4MS ENSEMBLE OSCILLATOR
The Ensemble Oscillator from 4ms and Matthias Puech is a 16-oscillator additive synthesizer with internal quantization and deep waveshaping capabilities. The 16 sine wave oscillators are constrained to a common scale or set of intervals, leading to endless colorful textures and complex harmonies.
While often thought of only containing semitones, scales in the sense of the Ensemble Oscillator can be thought of as a series of intervals or harmonics. Any waveform can be recreated by combining sine waves of different frequencies, amplitudes, and phases—this is the core principle of additive synthesis. The 16 sine wave oscillators allow you to create a wide variety of textures, straddling the line between complex chords and complex waveshapes.
The 30 preset scales include your standard western 12TET scales, but also feature just intonation, microtonal, and non-octave repeating scales, such as Wendy Carlos' Alpha and Beta scales and Bohlen-Pierce tritave scales. New scales can be entered by using an external keyboard (or any CV source), or dialed in manually using the root knob. This allows you not only use the included scales but to create your own—meaning easy access to microtonal exploration. And if you ever want to go back to the factory scales, they can be reset easily.
The root knob sets the lowest note of the scale, known as the root note in music theory. The 16 oscillators can be spread from this root note, providing a wider range of notes and harmonics. The pitch knob acts more like a standard VCO tuning knob, changing the frequency of the oscillators post-quantization. Instead of stepping through different notes like most quantizers, the Ensemble Oscillator crossfades between notes, providing a smoother transition between intervals. The oscillators can also be detuned post-quantization, which, when used in a stereo configuration, can result in a massive stereo spread of oscillators. Balance allows you to crossfade between which oscillators are heard. In the middle, there is equal distribution, turning the note to the left emphasizes the lower oscillators, while to the right will allow the higher oscillators to come through in the mix. The freeze button allows you to hold certain oscillators to the frequency set at the time you press the button. This allows you to lock in certain notes while having a melodic line play under them.
There are three wave shaping techniques which provide the basis for the sound shaping of the Ensemble Oscillator. Warp is a three-algorithm wavefolder: providing an analog-inspired wavefolder, a Chebyshev polynomial wavefolder, and a linear, triangle based waveshaper. Twist mode contains three phase distortion algorithms: these include Ramp, which feeds the waveform back upon itself to create increasingly steep ramp waves; Pulsar, which compresses the phase of the sine waves into a series of narrow pulses; and a bit-crusher which bit crushes the phase of the oscillators.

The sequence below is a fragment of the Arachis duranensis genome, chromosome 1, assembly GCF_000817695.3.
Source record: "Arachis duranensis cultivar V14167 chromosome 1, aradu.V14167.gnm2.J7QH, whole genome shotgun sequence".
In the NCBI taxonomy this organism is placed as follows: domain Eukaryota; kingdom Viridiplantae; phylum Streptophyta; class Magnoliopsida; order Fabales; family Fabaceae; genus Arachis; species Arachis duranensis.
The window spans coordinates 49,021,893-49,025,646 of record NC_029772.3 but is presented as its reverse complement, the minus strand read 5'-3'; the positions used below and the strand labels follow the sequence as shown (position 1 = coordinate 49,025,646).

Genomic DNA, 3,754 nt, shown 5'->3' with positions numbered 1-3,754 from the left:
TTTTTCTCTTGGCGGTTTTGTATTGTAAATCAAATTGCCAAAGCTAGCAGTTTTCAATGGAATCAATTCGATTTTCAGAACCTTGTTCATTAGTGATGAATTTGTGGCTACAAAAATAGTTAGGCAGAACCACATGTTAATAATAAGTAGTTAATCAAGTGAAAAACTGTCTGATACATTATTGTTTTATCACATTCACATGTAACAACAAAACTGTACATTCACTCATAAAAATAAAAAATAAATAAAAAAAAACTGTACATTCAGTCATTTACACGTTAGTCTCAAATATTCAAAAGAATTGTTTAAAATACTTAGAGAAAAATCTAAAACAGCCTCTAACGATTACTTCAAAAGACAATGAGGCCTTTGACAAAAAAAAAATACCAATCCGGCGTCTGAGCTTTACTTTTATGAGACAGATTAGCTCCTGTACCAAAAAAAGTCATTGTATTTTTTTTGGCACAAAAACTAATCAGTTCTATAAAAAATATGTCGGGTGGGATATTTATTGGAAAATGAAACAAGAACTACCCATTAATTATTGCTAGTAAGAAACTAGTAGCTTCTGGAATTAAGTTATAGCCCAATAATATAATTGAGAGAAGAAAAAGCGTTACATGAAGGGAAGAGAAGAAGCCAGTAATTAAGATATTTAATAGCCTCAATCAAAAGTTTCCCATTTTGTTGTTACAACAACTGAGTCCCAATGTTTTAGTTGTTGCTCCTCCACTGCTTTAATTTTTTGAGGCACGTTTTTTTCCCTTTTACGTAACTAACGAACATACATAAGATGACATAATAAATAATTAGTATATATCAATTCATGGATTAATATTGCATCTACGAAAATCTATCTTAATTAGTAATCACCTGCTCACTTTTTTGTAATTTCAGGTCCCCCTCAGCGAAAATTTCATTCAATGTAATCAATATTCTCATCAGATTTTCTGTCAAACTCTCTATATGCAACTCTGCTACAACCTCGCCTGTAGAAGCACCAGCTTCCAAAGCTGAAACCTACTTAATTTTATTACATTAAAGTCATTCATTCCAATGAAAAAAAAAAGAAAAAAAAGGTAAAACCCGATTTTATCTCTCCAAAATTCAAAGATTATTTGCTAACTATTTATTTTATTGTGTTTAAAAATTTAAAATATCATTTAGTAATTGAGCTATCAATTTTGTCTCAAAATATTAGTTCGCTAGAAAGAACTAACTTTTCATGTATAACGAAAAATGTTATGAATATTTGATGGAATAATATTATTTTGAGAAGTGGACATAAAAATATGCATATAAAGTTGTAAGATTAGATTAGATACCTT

The cross FM knob sets the amount of cross modulation between the oscillators, providing another layer of potential for complex tone shaping. Like the wave shaping techniques, this section features three modes. In Up, the root note modulates all the other oscillators; with All, each oscillator modulates the next highest oscillator in the series of intervals; and with Down, the highest oscillator modulates all the other oscillators. The fact that all the oscillators are constrained to sets of intervals and related ratios makes the resulting FM behavior harmonically interesting.
Using these three additive wave and phase-shaping parameters in conjunction allows for a huge range of tones. It can go from the prettiest organ sounds you've ever heard to bit-crushed, cross FM madness in a second—an incredible range of sounds. It has two outputs and can be used in either mono mode with one cable patched in or stereo when using both inputs. The panning of the oscillators can be adjusted to suit your needs and can allow oscillators to be separated by odd and even, upper and lower frequencies, and with only the root note assigned to one output with the rest of the oscillators present at the second output.
The Ensemble Oscillator provides a unique way of thinking about synthesis, both in terms of traditional additive synthesis techniques and a novel way of approaching frequencies, quantization, and harmonic intervals.
ENSEMBLE OSCILLATOR FEATURES
- Polyphonic additive voice
- 16 sine wave oscillators
- Frequencies are constrained to notes or intervals
- Wavefolding with three algorithms
- Phase distortion with three algorithms
- Cross FM with three modes
- 30 preset scales and intervals
- Enter custom scales using a keyboard or by hand
- Detune spreads oscillators in the stereo field
- Balance adjusts which oscillators are heard at the outputs
- All controls have bipolar CV inputs
- Both quantized and unquantized 1V/Oct inputs